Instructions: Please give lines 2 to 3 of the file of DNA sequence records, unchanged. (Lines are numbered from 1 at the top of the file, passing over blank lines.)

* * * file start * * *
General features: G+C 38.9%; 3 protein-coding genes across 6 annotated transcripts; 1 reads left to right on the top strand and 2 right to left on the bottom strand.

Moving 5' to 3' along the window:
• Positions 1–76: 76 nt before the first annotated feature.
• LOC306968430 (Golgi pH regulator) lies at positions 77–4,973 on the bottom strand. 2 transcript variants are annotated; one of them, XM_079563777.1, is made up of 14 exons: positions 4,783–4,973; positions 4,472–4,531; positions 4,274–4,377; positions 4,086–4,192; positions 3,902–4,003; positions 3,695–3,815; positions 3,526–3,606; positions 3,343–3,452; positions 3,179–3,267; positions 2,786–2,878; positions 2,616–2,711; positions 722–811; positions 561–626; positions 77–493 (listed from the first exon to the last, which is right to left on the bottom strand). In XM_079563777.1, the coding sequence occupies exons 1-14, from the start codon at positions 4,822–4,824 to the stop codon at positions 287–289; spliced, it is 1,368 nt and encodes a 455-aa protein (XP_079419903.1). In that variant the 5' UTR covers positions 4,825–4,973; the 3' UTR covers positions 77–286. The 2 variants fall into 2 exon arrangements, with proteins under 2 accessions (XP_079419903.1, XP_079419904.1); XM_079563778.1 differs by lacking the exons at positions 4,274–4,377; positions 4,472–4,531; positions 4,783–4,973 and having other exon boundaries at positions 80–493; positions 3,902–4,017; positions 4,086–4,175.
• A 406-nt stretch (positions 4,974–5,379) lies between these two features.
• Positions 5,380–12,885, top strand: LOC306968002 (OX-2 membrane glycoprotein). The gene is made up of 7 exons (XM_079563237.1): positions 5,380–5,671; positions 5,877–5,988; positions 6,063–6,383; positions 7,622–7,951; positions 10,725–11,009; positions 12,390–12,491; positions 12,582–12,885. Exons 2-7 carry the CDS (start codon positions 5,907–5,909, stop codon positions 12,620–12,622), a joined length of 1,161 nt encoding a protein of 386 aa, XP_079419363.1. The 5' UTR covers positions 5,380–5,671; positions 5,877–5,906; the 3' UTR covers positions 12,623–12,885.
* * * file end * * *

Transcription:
Moving 5' to 3' along the window:
• Positions 1–76: 76 nt before the first annotated feature.